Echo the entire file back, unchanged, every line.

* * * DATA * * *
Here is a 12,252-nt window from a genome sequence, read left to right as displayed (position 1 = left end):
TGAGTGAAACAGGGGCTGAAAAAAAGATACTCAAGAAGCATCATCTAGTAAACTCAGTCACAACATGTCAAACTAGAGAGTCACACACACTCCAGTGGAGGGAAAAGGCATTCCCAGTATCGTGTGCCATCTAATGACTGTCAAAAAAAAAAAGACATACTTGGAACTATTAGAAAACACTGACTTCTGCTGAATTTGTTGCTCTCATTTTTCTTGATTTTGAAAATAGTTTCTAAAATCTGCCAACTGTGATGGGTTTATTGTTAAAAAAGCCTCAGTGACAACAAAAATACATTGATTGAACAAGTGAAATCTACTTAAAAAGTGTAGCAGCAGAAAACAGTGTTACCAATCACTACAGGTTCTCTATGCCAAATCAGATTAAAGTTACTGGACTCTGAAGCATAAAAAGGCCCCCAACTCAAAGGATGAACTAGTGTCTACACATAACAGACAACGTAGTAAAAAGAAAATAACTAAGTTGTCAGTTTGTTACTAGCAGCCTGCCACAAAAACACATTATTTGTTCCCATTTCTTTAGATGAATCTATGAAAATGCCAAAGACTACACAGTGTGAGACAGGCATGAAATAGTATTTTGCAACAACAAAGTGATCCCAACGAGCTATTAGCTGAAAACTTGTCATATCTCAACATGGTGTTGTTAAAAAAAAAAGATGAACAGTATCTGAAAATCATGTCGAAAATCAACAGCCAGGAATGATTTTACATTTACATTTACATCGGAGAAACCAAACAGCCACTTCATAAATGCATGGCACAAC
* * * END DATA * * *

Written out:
Here is a 12,252-nt window from a genome sequence, read left to right as displayed (position 1 = left end):
TGAGTGAAACAGGGGCTGAAAAAAAGATACTCAAGAAGCATCATCTAGTAAACTCAGTCACAACATGTCAAACTAGAGAGTCACACACACTCCAGTGGAGGGAAAAGGCATTCCCAGTATCGTGTGCCATCTAATGACTGTCAAAAAAAAAAAGACATACTTGGAACTATTAGAAAACACTGACTTCTGCTGAATTTGTTGCTCTCATTTTTCTTGATTTTGAAAATAGTTTCTAAAATCTGCCAACTGTGATGGGTTTATTGTTAAAAAAGCCTCAGTGACAACAAAAATACATTGATTGAACAAGTGAAATCTACTTAAAAAGTGTAGCAGCAGAAAACAGTGTTACCAATCACTACAGGTTCTCTATGCCAAATCAGATTAAAGTTACTGGACTCTGAAGCATAAAAAGGCCCCCAACTCAAAGGATGAACTAGTGTCTACACATAACAGACAACGTAGTAAAAAGAAAATAACTAAGTTGTCAGTTTGTTACTAGCAGCCTGCCACAAAAACACATTATTTGTTCCCATTTCTTTAGATGAATCTATGAAAATGCCAAAGACTACACAGTGTGAGACAGGCATGAAATAGTATTTTGCAACAACAAAGTGATCCCAACGAGCTATTAGCTGAAAACTTGTCATATCTCAACATGGTGTTGTTAAAAAAAAAAGATGAACAGTATCTGAAAATCATGTCGAAAATCAACAGCCAGGAATGATTTTACATTTACATTTACATCGGAGAAACCAAACAGCCACTTCATAAATGCATGGCACAAC